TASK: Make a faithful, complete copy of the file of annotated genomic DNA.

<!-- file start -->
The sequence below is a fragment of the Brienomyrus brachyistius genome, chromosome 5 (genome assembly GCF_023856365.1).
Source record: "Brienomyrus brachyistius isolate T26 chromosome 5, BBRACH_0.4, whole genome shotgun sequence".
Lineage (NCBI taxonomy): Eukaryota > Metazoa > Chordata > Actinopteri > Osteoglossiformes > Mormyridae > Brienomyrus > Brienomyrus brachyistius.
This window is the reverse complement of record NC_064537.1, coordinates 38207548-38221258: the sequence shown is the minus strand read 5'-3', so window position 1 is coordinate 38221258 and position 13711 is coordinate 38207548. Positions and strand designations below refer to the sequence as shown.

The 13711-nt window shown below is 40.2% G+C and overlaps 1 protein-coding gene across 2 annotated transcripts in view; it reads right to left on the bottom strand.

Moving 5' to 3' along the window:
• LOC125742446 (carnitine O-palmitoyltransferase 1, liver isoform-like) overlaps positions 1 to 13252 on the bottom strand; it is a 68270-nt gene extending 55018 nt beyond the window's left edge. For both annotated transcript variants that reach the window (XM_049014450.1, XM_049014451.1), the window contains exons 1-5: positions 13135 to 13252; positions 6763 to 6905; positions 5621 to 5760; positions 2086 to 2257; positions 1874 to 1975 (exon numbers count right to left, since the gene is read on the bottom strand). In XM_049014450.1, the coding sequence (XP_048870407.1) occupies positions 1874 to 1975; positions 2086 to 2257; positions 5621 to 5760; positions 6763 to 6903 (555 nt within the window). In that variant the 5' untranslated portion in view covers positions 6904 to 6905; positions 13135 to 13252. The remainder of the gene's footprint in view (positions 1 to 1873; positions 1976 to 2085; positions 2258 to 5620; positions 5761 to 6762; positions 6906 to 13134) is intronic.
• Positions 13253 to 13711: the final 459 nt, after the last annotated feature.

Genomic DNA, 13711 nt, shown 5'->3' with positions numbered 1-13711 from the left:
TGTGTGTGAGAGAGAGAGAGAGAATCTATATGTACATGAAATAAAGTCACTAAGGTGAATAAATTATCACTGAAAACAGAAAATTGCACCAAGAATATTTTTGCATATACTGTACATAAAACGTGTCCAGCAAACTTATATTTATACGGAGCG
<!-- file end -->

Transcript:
The sequence below is a fragment of the Brienomyrus brachyistius genome, chromosome 5 (genome assembly GCF_023856365.1).
Source record: "Brienomyrus brachyistius isolate T26 chromosome 5, BBRACH_0.4, whole genome shotgun sequence".
Lineage (NCBI taxonomy): Eukaryota > Metazoa > Chordata > Actinopteri > Osteoglossiformes > Mormyridae > Brienomyrus > Brienomyrus brachyistius.
This window is the reverse complement of record NC_064537.1, coordinates 38207548-38221258: the sequence shown is the minus strand read 5'-3', so window position 1 is coordinate 38221258 and position 13711 is coordinate 38207548. Positions and strand designations below refer to the sequence as shown.

The 13711-nt window shown below is 40.2% G+C and overlaps 1 protein-coding gene across 2 annotated transcripts in view; it reads right to left on the bottom strand.

Moving 5' to 3' along the window:
• LOC125742446 (carnitine O-palmitoyltransferase 1, liver isoform-like) overlaps positions 1 to 13252 on the bottom strand; it is a 68270-nt gene extending 55018 nt beyond the window's left edge. For both annotated transcript variants that reach the window (XM_049014450.1, XM_049014451.1), the window contains exons 1-5: positions 13135 to 13252; positions 6763 to 6905; positions 5621 to 5760; positions 2086 to 2257; positions 1874 to 1975 (exon numbers count right to left, since the gene is read on the bottom strand). In XM_049014450.1, the coding sequence (XP_048870407.1) occupies positions 1874 to 1975; positions 2086 to 2257; positions 5621 to 5760; positions 6763 to 6903 (555 nt within the window). In that variant the 5' untranslated portion in view covers positions 6904 to 6905; positions 13135 to 13252. The remainder of the gene's footprint in view (positions 1 to 1873; positions 1976 to 2085; positions 2258 to 5620; positions 5761 to 6762; positions 6906 to 13134) is intronic.
• Positions 13253 to 13711: the final 459 nt, after the last annotated feature.

Genomic DNA, 13711 nt, shown 5'->3' with positions numbered 1-13711 from the left:
TGTGTGTGAGAGAGAGAGAGAGAATCTATATGTACATGAAATAAAGTCACTAAGGTGAATAAATTATCACTGAAAACAGAAAATTGCACCAAGAATATTTTTGCATATACTGTACATAAAACGTGTCCAGCAAACTTATATTTATACGGAGCG